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Mood As Input And Catastrophic Worrying.

H. Startup, G. Davey
Published 2001 · Psychology, Medicine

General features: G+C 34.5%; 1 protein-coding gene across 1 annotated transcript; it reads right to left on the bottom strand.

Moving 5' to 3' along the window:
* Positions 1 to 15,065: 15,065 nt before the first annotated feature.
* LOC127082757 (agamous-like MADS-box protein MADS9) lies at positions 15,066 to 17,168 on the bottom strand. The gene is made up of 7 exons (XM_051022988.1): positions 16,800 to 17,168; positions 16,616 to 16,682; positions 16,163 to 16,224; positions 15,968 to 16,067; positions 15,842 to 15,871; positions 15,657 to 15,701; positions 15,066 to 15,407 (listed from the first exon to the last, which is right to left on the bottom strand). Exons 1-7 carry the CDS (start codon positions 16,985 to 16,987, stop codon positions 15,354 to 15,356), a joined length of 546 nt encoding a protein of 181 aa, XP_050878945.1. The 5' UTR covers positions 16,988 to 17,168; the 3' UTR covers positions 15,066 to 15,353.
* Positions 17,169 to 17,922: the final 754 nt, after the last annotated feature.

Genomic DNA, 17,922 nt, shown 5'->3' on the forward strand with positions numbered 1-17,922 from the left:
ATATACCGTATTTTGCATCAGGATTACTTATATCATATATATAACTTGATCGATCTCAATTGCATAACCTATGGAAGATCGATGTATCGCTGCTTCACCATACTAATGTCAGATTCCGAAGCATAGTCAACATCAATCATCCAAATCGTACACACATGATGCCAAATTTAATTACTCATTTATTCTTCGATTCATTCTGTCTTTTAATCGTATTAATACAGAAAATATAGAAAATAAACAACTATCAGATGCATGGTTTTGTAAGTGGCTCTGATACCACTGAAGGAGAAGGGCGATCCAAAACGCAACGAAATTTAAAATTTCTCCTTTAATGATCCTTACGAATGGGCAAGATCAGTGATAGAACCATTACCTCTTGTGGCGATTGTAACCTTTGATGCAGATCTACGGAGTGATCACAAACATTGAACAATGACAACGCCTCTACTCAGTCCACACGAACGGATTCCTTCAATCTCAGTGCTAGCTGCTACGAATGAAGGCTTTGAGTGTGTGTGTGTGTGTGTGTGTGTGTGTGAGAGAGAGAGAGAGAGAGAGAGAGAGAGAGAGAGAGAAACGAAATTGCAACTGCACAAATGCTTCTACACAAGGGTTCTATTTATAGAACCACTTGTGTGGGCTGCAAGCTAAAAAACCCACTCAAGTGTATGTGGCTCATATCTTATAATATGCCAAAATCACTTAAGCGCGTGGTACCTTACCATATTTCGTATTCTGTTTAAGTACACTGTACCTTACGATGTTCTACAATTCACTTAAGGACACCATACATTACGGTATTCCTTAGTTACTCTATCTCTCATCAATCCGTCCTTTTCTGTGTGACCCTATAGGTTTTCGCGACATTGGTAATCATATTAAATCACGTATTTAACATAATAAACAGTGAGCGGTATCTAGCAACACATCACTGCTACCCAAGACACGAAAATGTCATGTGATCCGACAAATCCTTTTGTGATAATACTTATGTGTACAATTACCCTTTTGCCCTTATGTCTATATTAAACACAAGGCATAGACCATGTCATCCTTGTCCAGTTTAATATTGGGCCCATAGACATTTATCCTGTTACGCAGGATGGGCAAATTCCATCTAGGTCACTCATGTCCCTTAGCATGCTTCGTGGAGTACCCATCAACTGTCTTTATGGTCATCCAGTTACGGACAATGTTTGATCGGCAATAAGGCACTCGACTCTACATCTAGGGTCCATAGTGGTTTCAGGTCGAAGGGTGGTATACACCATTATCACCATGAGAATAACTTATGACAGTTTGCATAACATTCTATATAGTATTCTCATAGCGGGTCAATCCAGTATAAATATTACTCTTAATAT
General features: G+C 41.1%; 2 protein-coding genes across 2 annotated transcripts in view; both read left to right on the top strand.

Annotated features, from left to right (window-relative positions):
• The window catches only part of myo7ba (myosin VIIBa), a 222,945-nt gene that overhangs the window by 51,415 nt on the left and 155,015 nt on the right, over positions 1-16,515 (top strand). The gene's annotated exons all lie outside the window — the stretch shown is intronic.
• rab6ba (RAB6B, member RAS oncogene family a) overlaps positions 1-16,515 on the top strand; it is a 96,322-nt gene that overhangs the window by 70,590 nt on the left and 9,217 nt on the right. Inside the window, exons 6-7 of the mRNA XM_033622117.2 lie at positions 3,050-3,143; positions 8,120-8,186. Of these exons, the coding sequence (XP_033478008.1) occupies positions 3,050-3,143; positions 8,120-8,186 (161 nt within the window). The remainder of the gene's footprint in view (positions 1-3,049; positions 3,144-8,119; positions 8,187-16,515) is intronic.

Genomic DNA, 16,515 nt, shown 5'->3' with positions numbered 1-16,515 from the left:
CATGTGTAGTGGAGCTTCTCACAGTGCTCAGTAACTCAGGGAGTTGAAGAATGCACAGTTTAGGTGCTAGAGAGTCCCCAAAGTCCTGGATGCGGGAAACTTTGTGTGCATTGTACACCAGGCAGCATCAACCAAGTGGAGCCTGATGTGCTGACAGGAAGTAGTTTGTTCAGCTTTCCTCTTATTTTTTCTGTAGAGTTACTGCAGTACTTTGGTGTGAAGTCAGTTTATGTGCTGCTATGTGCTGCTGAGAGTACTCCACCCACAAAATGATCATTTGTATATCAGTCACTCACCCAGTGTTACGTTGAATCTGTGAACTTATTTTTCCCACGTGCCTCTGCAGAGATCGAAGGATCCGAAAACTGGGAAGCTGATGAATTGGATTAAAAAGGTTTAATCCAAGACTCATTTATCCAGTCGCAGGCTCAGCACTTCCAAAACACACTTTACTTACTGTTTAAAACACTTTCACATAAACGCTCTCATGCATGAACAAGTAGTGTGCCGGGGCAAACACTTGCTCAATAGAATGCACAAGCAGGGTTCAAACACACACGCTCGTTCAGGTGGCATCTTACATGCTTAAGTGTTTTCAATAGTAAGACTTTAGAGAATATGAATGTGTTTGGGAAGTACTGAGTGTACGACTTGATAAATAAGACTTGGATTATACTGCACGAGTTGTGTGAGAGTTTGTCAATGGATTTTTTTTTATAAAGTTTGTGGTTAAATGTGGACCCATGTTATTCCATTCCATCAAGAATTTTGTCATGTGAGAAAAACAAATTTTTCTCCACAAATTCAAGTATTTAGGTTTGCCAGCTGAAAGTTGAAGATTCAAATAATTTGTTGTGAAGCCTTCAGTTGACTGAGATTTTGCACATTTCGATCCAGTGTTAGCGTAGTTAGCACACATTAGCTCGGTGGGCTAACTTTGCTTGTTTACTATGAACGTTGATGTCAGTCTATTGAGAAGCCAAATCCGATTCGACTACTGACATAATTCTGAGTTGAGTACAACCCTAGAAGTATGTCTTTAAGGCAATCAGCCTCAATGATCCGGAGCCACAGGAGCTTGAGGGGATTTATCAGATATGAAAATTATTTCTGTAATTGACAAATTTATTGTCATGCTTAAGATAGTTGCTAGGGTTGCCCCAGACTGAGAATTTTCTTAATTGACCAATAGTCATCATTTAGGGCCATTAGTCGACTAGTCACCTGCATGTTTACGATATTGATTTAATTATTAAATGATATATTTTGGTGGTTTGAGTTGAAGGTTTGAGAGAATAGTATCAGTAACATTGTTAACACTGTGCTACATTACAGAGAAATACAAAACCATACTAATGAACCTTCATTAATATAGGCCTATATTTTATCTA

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The authors describe 3 experiments investigating a "mood-as-input" approach to understanding catastrophic worrying. Experiment 1 found that induced negative mood increased the number of steps emitted in both a catastrophizing interview procedure and a positive iteration task. Experiment 2 found that the number of items that worriers emitted in an iterative item generation task was dependent on the stop rules specified by the procedure. Experiment 3 found that manipulating the stop rules for catastrophizing had differential effects on worriers and nonworriers, depending on the nature of the stop rules specified. These results suggest that mood provides information about continuing or terminating the catastrophizing process that is interpreted in the context of the stop rules for the task. It is argued that the mood-as-input hypothesis accounts for the facts of exacerbated catastrophizing in worriers better than explanations couched in terms of either mood congruency effects or worriers possessing a generalized perseverative iterative style.
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